Unix is based on the principle of “input” and “output” (known as “I/O”). In the Shell you have stdin (standard input) and stdout (standard output).

By default, stdin is your keyboard (i.e. whatever you type into the terminal shell) and stdout is the terminal (i.e. your screen).


Once you understand stdin and stdout you can start to look at redirecting them.

For example when using the sed command you could use redirection to not overwrite your original file and instead direct the output stdout coming from the sed command to another file: sed s/day/night/g original.txt > new.txt


Another way to direct input and output is to use pipes | (a vertical bar).

A really simple example would be: look at the sed command we used earlier (sed s/day/night/ novel.txt). Rather than actually execute it and have it make the specified change to our file novel.txt we could instead test the command to make sure it does what we expect it to.

To do that we would use the cat command (which we looked at previously) and pipe its output through to the sed command like so…

cat original.txt | sed s/day/night/g

So, to clarify how this works: we’re redirecting the cat command’s stdout through to the sed command’s stdin.

In our original sed example we directed the sed command’s stdout to an actual file (novel.txt), but in this case it has no stdout specified so it falls back to the default stdout which in this case is the terminal shell itself.

Hence the results of the sed command (the modified content) are displayed on your screen.

Piping to Vim

One thing I discovered recently (via Crystal Hirschorn) was that you can’t just pipe stdout into Vim unless you add a hyphen/dash - to the end of the command like so: ls | vim -

Otherwise Vim will complain that: Input is not from a terminal

That’s a good one to remember!

Also you can pipe the input into Vim in read-only mode using the -R flag as well: ls | vim -R -

Piping examples

Here are three real world examples I’ve used recently…

phantomjs 2>&1 network-test.js | tee log.txt

In this example I’m executing a PhantomJS script network-test.js but I wanted to capture both the results of the script (which just logs out DNS information into the terminal) and any errors that may have occurred into a log text file.

The way it works might be a little confusing as it shows some things you might not have seen before: 2>&1 and tee.

Those two commands may look confusing but it just comes down to understanding the numbers that are associated with specific processes, so…

  • 0 = stdin
  • 1 = stdout
  • 2 = stderr

…this means 2>&1 is saying direct 2 (any errors) through to 1 (standard output).

We then pipe the stdout through to the tee command which copies it into a file called log.txt.

ls File-* | sed 's/\(File-[^-]*\)-\(.*\)/mv & \1\2/' | sh

In this example I’m trying to remove a hyphen - from some file names.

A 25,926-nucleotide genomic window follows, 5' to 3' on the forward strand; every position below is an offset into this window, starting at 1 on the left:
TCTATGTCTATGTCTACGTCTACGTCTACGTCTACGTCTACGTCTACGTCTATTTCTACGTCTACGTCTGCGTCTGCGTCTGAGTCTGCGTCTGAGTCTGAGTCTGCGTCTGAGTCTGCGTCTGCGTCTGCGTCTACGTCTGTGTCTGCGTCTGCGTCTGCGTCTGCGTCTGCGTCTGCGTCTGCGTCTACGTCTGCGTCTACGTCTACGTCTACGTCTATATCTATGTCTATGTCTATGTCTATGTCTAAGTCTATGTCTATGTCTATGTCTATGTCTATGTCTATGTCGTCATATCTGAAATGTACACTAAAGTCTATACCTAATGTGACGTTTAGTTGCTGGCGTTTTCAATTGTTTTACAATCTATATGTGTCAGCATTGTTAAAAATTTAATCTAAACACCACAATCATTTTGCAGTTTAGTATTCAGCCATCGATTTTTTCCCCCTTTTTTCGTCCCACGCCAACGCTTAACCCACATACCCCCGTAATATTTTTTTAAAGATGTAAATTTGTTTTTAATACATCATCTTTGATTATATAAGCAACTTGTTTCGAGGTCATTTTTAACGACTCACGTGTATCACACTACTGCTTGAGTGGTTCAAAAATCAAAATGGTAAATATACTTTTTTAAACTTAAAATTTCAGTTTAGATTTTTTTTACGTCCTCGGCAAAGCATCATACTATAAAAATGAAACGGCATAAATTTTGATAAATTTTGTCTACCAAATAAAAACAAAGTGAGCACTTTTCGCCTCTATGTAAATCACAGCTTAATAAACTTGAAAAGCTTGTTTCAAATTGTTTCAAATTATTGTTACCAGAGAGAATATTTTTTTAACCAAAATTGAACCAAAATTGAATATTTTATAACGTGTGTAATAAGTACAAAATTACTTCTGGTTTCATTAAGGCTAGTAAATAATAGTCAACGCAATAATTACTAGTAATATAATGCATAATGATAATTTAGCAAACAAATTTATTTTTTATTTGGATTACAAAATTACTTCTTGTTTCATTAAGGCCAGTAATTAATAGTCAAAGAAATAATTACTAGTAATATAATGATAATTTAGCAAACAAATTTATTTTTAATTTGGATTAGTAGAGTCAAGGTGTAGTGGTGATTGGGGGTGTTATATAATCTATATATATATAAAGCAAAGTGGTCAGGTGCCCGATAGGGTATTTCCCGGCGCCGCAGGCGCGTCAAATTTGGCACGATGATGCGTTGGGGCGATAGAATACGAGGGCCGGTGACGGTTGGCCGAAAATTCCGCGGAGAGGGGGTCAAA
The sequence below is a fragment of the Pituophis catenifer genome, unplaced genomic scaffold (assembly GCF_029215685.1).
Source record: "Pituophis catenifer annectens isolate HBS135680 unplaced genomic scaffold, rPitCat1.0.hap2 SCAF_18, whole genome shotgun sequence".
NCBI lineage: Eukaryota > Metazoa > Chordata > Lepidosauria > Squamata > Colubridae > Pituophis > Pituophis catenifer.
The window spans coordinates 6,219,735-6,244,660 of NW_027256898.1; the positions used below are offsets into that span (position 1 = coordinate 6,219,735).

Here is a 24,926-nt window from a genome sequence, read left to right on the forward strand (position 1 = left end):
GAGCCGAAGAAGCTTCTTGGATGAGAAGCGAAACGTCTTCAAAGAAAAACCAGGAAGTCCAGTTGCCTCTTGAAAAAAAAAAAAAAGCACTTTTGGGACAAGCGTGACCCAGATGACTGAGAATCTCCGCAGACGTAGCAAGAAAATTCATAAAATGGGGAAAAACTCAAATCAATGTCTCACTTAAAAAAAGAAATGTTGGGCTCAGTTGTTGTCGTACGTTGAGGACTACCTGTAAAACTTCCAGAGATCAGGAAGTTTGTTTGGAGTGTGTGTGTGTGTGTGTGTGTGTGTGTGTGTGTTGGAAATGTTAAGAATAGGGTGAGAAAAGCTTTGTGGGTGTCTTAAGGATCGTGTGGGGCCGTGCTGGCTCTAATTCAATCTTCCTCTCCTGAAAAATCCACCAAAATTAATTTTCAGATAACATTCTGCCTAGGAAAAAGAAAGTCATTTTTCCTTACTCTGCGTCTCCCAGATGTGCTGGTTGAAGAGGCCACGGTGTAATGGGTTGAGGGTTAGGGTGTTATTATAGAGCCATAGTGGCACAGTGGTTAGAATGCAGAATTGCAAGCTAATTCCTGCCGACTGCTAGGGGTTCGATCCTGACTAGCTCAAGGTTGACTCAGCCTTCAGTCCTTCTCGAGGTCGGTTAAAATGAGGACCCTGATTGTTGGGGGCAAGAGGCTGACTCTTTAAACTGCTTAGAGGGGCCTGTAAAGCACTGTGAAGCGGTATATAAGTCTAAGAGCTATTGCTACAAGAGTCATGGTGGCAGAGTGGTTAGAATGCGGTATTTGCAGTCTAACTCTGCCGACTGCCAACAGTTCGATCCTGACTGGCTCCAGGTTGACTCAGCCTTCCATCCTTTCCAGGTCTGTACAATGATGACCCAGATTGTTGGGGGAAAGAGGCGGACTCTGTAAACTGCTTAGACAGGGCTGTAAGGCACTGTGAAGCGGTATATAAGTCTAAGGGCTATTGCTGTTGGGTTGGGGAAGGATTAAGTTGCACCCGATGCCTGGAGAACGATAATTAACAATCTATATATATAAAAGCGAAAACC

The files I have look like File-A-B.gif and I want them to be renamed to File-AB.gif.

So first I list out any files in the current directory that begin File- and then pipe those results through to sed.

Sed then uses Regular Expressions to store a reference to the opening part of the file name (in this case File-A) and then stores the end part of the file name (in this case B.gif).

In the second part of the sed command, instead of doing a ‘replace’ of what we’ve found, we actually pass in a mv command (remember from before that we can rename a file by using mv original.txt new.txt). In this case the stored references to the beginning and ending parts of the file’s name can be referenced within the replacement section using \1 and \2 (and the & in regular expressions means, the original string being inspected).

So when we use mv & \1\2 we’re saying “move the original file and move it to the same directory but using the new name of File-AB.gif (remember \1 is “File-A” and \2 is “B.gif”).

Finally, because the sed command’s replacement is an actual command rather than just a string replacement we pipe that replacement content (which is now sed’s stdout) over to the sh bin command to execute and hence actually rename the file(s).

Note: whenever you write a shell script, you would store it (for example) inside a file with the extension of sh and then you’d use the terminal command sh to execute that shell script.

tmux ls | cut -d : -f 1 | xargs -I {} tmux kill-session -t {}

So in this example I wanted an easy way to destroy all my tmux sessions.

Typically I would run tmux ls to see what sessions I had (it returns something like 0: 1 windows (created Fri Oct 4 18:24:38 2013) [129x33], where the opening 0 is the number/name of the session followed by details about the session -> in this case 1 window, and when it was created, and the size of that window).

Once I had my session number (in this case 0) I could run the command tmux kill-session -t 0 but if I had loads of sessions open I would have to run the same command for all of them.

To fix this I tried using the commands Awk and Sed but discovered an issue with ‘scope’ (which I’m still not 100% sure I understand, but I’ll explain what happened any way)…